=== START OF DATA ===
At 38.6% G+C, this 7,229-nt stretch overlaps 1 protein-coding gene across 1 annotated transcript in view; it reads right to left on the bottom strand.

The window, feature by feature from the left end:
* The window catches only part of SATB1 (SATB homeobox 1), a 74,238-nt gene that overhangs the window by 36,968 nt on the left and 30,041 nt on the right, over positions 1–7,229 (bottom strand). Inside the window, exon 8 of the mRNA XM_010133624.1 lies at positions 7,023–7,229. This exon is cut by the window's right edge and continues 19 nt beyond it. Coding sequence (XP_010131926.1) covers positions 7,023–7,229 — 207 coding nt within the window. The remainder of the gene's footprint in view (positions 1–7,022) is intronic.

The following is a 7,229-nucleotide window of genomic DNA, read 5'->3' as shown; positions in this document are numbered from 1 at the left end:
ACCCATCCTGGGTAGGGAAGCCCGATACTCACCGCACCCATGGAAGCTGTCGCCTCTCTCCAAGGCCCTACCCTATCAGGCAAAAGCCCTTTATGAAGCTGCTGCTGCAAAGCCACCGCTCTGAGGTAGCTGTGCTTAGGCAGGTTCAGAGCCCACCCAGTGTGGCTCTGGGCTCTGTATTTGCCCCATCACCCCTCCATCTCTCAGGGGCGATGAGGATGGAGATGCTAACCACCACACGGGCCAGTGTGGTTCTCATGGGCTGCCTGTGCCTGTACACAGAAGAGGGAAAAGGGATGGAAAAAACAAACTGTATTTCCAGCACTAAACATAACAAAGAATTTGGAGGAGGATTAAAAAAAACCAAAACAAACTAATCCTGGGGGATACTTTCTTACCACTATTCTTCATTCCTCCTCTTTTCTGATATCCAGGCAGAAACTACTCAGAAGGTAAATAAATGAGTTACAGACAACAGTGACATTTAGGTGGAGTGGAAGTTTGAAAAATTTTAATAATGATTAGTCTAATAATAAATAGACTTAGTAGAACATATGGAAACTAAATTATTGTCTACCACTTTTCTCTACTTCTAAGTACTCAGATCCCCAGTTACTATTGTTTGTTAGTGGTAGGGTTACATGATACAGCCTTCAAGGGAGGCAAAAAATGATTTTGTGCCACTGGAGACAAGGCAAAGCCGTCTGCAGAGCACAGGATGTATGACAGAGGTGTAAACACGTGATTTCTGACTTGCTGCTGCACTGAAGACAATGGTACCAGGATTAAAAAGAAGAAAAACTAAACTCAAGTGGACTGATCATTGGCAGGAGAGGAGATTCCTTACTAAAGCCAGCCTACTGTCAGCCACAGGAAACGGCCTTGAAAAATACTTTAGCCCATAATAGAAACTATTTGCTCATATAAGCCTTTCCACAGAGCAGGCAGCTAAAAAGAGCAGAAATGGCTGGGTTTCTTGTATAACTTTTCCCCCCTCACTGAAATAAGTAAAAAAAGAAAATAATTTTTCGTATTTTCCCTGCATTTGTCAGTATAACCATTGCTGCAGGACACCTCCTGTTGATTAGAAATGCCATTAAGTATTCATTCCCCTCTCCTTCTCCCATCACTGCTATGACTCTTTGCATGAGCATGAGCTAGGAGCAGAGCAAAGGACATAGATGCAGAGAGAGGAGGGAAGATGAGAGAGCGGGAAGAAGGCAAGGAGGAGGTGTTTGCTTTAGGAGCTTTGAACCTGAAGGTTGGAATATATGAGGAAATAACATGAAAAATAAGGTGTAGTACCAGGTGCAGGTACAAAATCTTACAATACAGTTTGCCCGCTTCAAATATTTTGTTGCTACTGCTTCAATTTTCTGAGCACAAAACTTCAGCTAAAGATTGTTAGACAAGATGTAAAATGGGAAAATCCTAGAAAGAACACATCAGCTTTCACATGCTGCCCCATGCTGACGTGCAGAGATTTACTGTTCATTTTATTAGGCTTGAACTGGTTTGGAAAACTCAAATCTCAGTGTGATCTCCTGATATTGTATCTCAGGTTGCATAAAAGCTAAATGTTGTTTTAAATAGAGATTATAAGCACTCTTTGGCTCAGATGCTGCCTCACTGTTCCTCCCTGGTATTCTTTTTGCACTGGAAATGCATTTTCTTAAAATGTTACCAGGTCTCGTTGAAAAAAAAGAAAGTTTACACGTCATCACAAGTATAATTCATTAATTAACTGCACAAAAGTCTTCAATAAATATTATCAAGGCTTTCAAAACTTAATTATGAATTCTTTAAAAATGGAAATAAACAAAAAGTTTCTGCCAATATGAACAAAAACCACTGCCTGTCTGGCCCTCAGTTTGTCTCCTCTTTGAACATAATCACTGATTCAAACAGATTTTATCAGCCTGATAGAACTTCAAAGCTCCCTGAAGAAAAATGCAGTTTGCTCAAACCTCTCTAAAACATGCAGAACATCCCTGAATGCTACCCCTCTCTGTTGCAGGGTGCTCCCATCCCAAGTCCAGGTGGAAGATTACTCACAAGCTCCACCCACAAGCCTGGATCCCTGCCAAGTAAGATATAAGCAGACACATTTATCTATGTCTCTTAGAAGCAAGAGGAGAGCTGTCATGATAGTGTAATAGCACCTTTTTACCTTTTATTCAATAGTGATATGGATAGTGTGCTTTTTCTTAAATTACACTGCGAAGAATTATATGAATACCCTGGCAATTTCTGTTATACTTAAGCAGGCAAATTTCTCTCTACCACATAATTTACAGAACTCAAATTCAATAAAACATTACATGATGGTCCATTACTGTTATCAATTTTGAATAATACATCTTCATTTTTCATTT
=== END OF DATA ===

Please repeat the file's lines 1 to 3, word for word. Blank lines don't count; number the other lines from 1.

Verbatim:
At 38.6% G+C, this 7,229-nt stretch overlaps 1 protein-coding gene across 1 annotated transcript in view; it reads right to left on the bottom strand.

The window, feature by feature from the left end:
* The window catches only part of SATB1 (SATB homeobox 1), a 74,238-nt gene that overhangs the window by 36,968 nt on the left and 30,041 nt on the right, over positions 1–7,229 (bottom strand). Inside the window, exon 8 of the mRNA XM_010133624.1 lies at positions 7,023–7,229. This exon is cut by the window's right edge and continues 19 nt beyond it. Coding sequence (XP_010131926.1) covers positions 7,023–7,229 — 207 coding nt within the window. The remainder of the gene's footprint in view (positions 1–7,022) is intronic.